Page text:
BOX 2-1 Safety Office Top 10 Hazards (August 1996)
  1. Extremely hazardous extravehicular activity (EVA) may be required to jettison a damaged or partially deployed but jammed solar array.

  2. Software development for the ISS is behind schedule, resulting in an incomplete safety assessment for some systems.

  3. The Russian functional cargo block (FGB) docking probe motor is not two-fault tolerant.

  4. The structural interface between segments Z1 and P6 is net two-fault tolerant.

  5. The ISS has no continuous carbon monoxide monitoring system.

  6. The risk from meteoroids and debris is unacceptably high, primarily because of the inadequate shielding of the Russian modules.

  7. The Russian segment may be unable to survive depressurization and repressurization without experiencing critical equipment failures.

  8. Some features on the outside surface of the ISS would be hazardous to astronauts conducting EVAs.

  9. During deberthing operations, the Soyuz could potentially collide with the ISS photovoltaic arrays.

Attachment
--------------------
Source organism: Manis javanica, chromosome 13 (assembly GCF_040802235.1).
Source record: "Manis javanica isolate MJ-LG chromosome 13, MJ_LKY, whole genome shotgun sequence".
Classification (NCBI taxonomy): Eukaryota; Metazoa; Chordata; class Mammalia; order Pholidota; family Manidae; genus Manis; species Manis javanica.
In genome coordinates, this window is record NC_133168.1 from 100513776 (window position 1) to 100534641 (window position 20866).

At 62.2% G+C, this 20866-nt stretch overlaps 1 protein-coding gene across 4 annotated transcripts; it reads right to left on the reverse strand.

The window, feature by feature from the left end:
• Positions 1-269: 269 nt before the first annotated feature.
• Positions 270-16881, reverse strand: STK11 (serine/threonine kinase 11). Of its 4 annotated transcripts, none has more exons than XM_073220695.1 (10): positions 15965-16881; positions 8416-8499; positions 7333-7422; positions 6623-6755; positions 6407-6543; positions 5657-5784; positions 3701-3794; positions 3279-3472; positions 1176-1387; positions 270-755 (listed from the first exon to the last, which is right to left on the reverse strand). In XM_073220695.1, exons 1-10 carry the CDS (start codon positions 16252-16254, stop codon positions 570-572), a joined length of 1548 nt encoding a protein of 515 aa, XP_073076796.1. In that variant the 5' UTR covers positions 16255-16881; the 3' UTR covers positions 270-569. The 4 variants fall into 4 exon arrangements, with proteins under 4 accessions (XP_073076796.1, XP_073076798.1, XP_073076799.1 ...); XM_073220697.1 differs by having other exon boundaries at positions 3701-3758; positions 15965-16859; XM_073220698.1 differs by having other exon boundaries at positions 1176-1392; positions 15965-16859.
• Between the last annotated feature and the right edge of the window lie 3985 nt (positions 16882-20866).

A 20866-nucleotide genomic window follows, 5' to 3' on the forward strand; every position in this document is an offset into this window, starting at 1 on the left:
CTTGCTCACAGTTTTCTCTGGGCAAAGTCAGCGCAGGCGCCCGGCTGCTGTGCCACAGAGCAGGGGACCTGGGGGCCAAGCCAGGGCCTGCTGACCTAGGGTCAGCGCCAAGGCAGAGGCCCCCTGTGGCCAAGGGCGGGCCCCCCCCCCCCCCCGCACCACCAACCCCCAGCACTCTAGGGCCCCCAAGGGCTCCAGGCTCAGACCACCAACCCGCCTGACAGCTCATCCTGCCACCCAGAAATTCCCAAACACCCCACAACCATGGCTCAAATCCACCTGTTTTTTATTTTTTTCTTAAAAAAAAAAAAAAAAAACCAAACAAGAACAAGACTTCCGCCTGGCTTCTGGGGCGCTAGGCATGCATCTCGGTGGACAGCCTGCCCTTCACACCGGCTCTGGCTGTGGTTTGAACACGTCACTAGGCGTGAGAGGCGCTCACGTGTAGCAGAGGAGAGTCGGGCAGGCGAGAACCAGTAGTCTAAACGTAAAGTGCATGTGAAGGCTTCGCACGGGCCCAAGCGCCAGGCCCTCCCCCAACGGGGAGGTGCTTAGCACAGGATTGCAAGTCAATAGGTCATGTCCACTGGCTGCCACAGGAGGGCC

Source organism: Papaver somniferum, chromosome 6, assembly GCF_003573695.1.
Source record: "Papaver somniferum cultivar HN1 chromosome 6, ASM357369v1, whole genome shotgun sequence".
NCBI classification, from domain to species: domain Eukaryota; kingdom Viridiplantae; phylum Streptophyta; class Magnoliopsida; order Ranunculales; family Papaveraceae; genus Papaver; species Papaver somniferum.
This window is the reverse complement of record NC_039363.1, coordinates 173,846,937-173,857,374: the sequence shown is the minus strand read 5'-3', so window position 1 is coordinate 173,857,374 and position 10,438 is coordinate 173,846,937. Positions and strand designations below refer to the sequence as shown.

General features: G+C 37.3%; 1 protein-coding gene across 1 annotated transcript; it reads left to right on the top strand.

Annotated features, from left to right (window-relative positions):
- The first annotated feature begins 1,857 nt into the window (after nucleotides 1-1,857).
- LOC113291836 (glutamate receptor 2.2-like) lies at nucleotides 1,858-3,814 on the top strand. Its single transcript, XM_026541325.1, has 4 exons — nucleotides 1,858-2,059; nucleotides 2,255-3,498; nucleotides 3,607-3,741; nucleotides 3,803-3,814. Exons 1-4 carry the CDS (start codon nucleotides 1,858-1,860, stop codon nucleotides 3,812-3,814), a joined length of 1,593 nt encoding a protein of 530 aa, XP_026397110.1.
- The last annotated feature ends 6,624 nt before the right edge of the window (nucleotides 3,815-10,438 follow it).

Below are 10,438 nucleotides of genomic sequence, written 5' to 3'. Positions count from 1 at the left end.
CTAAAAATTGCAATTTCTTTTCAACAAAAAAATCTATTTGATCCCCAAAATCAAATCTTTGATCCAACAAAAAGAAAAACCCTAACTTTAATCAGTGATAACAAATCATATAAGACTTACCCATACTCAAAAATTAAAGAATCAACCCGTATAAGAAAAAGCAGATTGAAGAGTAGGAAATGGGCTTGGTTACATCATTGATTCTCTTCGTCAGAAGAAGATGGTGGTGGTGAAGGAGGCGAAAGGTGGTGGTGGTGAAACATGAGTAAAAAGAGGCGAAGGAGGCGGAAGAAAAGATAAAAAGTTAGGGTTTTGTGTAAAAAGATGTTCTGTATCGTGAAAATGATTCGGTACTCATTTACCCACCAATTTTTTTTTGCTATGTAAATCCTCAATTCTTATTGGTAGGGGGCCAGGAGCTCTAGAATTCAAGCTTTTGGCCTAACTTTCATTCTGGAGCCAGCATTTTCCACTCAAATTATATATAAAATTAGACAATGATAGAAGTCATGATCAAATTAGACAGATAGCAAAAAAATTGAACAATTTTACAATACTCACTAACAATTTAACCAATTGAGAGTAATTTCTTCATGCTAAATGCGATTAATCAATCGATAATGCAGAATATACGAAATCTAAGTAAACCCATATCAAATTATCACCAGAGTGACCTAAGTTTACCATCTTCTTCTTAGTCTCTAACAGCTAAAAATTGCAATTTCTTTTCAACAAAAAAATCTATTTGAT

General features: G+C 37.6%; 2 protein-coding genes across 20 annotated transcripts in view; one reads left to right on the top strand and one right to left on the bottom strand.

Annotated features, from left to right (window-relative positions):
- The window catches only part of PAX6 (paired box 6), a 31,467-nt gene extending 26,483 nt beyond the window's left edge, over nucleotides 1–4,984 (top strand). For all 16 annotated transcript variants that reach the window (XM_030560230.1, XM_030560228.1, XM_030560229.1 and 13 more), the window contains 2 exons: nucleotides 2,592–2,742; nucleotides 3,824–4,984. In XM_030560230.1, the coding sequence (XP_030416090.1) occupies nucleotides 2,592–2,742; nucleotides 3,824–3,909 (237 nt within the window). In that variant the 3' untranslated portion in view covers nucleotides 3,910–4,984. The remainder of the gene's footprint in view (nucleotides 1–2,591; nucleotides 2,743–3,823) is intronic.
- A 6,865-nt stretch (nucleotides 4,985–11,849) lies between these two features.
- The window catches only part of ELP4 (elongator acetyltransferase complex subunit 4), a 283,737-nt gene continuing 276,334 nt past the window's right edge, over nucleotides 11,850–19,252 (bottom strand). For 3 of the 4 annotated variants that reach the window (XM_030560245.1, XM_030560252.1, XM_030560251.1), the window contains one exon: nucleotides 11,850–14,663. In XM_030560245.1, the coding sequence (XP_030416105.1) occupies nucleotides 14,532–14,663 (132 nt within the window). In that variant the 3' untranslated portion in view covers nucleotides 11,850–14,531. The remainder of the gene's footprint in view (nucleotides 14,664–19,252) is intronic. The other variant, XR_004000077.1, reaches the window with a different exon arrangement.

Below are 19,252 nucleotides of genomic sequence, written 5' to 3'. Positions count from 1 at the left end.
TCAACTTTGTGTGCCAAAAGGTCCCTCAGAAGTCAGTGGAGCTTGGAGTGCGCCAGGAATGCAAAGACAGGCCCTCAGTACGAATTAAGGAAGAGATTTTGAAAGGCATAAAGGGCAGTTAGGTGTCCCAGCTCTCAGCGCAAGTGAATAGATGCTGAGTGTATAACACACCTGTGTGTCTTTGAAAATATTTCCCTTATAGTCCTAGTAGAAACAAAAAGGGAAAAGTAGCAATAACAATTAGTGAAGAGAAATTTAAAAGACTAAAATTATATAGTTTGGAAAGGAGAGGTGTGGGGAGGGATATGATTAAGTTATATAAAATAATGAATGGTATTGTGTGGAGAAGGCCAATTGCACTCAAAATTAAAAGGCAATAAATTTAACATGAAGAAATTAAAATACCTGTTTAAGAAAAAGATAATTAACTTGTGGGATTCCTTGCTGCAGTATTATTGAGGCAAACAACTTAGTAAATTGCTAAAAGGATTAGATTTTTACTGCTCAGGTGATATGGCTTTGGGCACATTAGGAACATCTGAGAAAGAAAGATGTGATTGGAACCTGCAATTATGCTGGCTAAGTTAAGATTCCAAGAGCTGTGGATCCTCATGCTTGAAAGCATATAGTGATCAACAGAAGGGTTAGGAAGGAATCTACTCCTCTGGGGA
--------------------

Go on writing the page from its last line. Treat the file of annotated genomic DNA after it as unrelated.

10. The retraction mechanism for the KURs antenna on the FGB module is net two-fault tolerant, thereby creating a possible collision risk.

The ISS program created all AIT to be responsible for meteoroid and orbital debris risk management. The meteoroid and orbital debris AIT members are responsible for all aspects of the problem, including modeling the environment, calculating the likelihood that debris or meteoroids will penetrate modules, performing hypervelocity impact tests, and designing and evaluating shields. The meteoroid and orbital debris AIT reports to the mechanical subsystems AIT, which reports to the systems integration AIT, which, in turn, reports to the vehicle IPT. Figure 2-2 shows this chain of command.

The meteoroid and orbital debris AIT strategic plan for risk management is to shield against particles up to about 1 cm in diameter, to maneuver to avoid collisions with objects larger than about 10 cm in diameter that can be tracked by ground-based sensors, and to implement procedures to mitigate the damaging effects of impacts with objects between about 1 and 10 cm in diameter. These three methods are discussed in detail in chapter 4, chapter 5, and chapter 6. Figure 2-3 illustrates this overall approach to managing the risk from meteoroids and debris.



The National Academies | 500 Fifth St. N.W. | Washington, D.C. 20001
Copyright © National Academy of Sciences. All rights reserved.
Terms of Use and Privacy Statement